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Re: Hearing Tests and Appliances

Post by Stephen »

I had a hearing test for my tinnitus recently at the hospital as an NHS patient. Found it very thorough. Being a tight bu99er why pay a fortune for basically the same test just because their machine might be a bit shinier.

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Re: Hearing Tests and Appliances

Post by Stephen »

Onelife wrote: 23 Jun 2022, 12:47
Hi Mob…my wife keeps telling me that I need a hearing aid...little does she know :shh: :lol:

Not that I have any experience in such matters but what David has suggested seems the way to go, especially so if you’ve only just noticed some hearing deficiencies. (You will need more than paracetamol if you go down the private route) ;) I know a couple of friends (yes, I do have some) who get on very well with NHS hearing aids, they’re not the big chunky things you used to carry round your lug holes, indeed the ones I have seen are quite small and hardly noticeable.

:wave:

I'm doing a nice line at the moment Keith in hearing trumpets if your interested.

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Gill W
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Re: Hearing Tests and Appliances

Post by Gill W »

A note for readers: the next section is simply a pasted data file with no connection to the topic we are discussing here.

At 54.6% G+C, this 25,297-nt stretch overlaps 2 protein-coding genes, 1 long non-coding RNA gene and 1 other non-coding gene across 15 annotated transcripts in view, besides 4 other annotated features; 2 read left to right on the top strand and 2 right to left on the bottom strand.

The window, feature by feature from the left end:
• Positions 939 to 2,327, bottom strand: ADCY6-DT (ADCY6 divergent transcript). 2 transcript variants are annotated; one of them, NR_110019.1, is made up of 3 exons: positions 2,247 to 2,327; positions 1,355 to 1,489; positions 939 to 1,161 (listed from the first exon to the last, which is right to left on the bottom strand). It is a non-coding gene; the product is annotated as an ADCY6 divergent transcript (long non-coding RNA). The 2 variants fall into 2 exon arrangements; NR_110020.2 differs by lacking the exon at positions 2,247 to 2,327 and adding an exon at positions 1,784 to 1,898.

I have some hearing loss in one ear, and I went to the audiology department at the local hospital for my hearing tests, and they provided me with a hearing aid on the NHS

My experience was very similar to David's. The first time I wore them was in a cafe, and I could hear every word of the conversation happening behind me! The thing I really didn't like was that it picked up every rustle of my clothing - it was a real reminder that I was wearing it. Also, the little 'withdrawal cord for the part that goes in the ear would never stay in place and I was constantly having to fiddle with it.

As my other ear is fine, I gave up with them in the end. Also, as David said, wearing a mask, glasses and a hearing aid would be a lot of ear furniture. However, if had hearing loss in both ears, I think I would have persevered, as I'm aware that I sometimes miss things if someone is talking to me on my 'bad' side.

But I think the hospital is a good place to start, and you could always go private later if you didn't get on with the NHS hearing aids
Last edited by Gill W on 23 Jun 2022, 16:22, edited 2 times in total.
Gill

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Re: Hearing Tests and Appliances

Post by Onelife »

Stephen wrote: 23 Jun 2022, 14:39
Onelife wrote: 23 Jun 2022, 12:47



I'm doing a nice line at the moment Keith in hearing trumpets if your interested.